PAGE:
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Thread: Paintings that tell a story

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    Chairman of the bored Maister's avatar
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    Paintings that tell a story



    Edward Hopper's 'Nighthawks' is one of my favorite paintings. I always felt like it invited the viewer to tell a story that might explain the scene in this lonely diner at night. Did the couple sitting next to each other arrive together? and if so where did they just come from? or did they meet there? How about the guy with his back to you, what's he doing there? Does he speak to the couple or the clerk?

    There was an old framed 1950's vintage Remington print that was in the basement of our childhood home when we bought it. The scene appears to be taking place in a hunting cabin early in the morning. My brother and I used to create stories to explain who each of the people were and what they were doing there.


    Are there certain paintings that beg stories in your mind?
    People will miss that it once meant something to be Southern or Midwestern. It doesn't mean much now, except for the climate. The question, “Where are you from?” doesn't lead to anything odd or interesting. They live somewhere near a Gap store, and what else do you need to know? - Garrison Keillor

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    Cyburbian AG74683's avatar
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    'A Sunday Afternoon on the Island of La Grande Jatte'. I think besides 'Nighthawks', this is one of those that has so many stories you could put together.

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    Chairman of the bored Maister's avatar
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    Quote Originally posted by AG74683 View post


    'A Sunday Afternoon on the Island of La Grande Jatte'. I think besides 'Nighthawks', this is one of those that has so many stories you could put together.
    The dog clearly belongs to the reclining hipster on the left. The hipster is thinking to himself "such a lovely sunny day to spend with one's dog at the park. It is a shame that frisbees will not be invented for another 70 years, cuz I'd love to throw one to my dog right now".

    And wow, 19th century French women sure had some serious badonkadonk
    People will miss that it once meant something to be Southern or Midwestern. It doesn't mean much now, except for the climate. The question, “Where are you from?” doesn't lead to anything odd or interesting. They live somewhere near a Gap store, and what else do you need to know? - Garrison Keillor

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    Cyburbian Richmond Jake's avatar
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    I've been fortunate to see both "Nighthawks" and "A Sunday Afternoon..." in separate exhibits. I think at the De Young in San Francisco. Amazing works of art.
    Habitual Offender

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    One time I was visiting the Chicago Art Institute and I happened to look behind me and noticed in a rather inconspicuous/unobtrusive location was Grant Wood's American Gothic.



    I would have thought a painting of that importance would be prominently displayed with its own wall and lots of educational materials. But no, it was like one of five paintings displayed in that area. No pomp and circumstance whatsoever (heck, I don't even recall seeing a guard in the immediate area) surrounding this famous painting. Then again, I suppose muted, understated, and plain are kinda what that painting is all about.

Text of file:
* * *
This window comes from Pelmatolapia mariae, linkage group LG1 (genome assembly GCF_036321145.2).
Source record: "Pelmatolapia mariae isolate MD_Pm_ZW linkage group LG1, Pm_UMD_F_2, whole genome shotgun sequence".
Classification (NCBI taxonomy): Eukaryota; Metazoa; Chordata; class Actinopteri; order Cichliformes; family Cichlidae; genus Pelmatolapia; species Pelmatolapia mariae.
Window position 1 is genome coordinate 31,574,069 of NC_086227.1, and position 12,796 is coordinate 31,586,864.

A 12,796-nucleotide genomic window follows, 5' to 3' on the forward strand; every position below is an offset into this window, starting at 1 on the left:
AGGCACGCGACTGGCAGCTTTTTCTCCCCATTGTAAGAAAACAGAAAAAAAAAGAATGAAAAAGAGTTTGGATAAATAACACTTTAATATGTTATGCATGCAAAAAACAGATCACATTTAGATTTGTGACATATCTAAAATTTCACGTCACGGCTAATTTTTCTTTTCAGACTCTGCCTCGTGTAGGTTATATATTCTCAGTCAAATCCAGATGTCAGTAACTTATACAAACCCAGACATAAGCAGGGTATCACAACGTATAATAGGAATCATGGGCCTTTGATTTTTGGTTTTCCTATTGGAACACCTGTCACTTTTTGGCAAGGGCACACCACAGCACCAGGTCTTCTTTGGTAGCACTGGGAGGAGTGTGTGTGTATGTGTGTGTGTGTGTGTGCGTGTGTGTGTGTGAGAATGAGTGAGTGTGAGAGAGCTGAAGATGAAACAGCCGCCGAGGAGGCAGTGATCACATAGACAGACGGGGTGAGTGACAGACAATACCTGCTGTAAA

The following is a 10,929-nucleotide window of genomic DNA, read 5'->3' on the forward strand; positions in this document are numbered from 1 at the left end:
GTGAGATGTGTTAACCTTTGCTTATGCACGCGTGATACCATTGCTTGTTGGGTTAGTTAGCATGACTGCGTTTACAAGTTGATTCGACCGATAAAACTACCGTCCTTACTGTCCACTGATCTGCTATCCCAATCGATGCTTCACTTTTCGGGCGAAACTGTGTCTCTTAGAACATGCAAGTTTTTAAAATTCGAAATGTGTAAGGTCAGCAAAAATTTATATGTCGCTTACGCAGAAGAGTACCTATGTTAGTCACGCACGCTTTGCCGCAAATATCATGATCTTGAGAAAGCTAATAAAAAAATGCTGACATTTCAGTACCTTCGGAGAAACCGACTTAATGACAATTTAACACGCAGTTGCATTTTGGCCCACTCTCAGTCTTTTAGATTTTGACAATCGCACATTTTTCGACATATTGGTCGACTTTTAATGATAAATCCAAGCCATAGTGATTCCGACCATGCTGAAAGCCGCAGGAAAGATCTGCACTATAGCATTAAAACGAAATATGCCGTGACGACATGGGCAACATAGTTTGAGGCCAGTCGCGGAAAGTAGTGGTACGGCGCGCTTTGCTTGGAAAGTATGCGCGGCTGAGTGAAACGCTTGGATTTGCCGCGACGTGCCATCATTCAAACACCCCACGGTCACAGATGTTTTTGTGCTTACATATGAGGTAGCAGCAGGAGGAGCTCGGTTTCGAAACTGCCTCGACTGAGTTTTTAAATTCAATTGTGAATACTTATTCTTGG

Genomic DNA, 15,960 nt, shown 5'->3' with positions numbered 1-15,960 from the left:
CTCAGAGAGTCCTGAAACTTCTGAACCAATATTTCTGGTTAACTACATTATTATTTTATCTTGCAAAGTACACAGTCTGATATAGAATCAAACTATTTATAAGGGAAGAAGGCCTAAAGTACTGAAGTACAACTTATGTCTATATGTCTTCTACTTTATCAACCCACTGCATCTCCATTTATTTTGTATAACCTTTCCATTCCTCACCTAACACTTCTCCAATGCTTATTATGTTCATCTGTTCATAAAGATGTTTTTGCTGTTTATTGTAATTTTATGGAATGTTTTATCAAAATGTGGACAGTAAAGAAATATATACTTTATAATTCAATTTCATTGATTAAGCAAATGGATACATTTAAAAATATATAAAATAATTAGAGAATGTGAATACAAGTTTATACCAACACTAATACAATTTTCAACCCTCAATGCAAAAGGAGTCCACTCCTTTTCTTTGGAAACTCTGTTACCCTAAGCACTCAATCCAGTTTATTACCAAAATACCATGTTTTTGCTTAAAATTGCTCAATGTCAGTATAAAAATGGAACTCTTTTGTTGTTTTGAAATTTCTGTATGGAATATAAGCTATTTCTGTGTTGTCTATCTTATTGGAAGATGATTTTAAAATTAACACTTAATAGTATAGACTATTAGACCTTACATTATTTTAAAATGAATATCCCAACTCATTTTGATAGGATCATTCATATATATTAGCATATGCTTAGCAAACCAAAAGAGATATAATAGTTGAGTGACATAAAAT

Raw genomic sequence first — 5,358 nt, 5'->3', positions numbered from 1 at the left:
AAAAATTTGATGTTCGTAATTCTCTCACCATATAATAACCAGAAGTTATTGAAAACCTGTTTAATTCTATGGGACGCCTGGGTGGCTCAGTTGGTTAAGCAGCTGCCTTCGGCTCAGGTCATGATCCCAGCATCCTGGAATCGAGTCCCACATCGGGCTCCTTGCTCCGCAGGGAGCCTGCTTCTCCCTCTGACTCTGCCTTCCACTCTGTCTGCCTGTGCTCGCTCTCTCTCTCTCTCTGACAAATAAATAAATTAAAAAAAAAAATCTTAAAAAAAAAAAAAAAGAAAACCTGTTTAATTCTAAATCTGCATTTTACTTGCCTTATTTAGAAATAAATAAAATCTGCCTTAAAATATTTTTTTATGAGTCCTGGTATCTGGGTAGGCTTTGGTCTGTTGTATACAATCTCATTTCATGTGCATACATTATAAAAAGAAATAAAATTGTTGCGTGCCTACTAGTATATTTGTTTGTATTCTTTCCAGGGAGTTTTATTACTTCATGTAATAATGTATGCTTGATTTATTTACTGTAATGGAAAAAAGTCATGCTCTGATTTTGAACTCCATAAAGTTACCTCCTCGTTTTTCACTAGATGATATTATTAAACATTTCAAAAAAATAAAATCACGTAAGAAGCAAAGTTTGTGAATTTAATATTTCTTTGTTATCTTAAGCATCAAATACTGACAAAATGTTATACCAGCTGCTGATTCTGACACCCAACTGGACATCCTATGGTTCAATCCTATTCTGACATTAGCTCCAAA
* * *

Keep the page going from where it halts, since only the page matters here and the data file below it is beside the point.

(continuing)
The City of San Francisco is truly a giant when it comes to the world of art. It's right up there with Paris, London, and New York. There are always incredible art exhibits going on in multiple locations on any given day of the year.
    People will miss that it once meant something to be Southern or Midwestern. It doesn't mean much now, except for the climate. The question, “Where are you from?” doesn't lead to anything odd or interesting. They live somewhere near a Gap store, and what else do you need to know? - Garrison Keillor

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    Cyburbian dvdneal's avatar
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    American Gothic says get off my lawn pre shotgun days
    I don't pretend to understand Brannigan's Law. I merely enforce it.

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    Chairman of the bored Maister's avatar
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    Quote Originally posted by dvdneal View post
    American Gothic says get off my lawn pre shotgun days
    I bet American Gothic is the most parodied painting of all time. Probably even more than the Mona Lisa
    People will miss that it once meant something to be Southern or Midwestern. It doesn't mean much now, except for the climate. The question, “Where are you from?” doesn't lead to anything odd or interesting. They live somewhere near a Gap store, and what else do you need to know? - Garrison Keillor

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    Chairman of the bored Maister's avatar
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    Quote Originally posted by JNA View post
    ONE GUY did all of those?
    People will miss that it once meant something to be Southern or Midwestern. It doesn't mean much now, except for the climate. The question, “Where are you from?” doesn't lead to anything odd or interesting. They live somewhere near a Gap store, and what else do you need to know? - Garrison Keillor

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    Cyburbian The Terminator's avatar
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    Edouard Manet, 1887.

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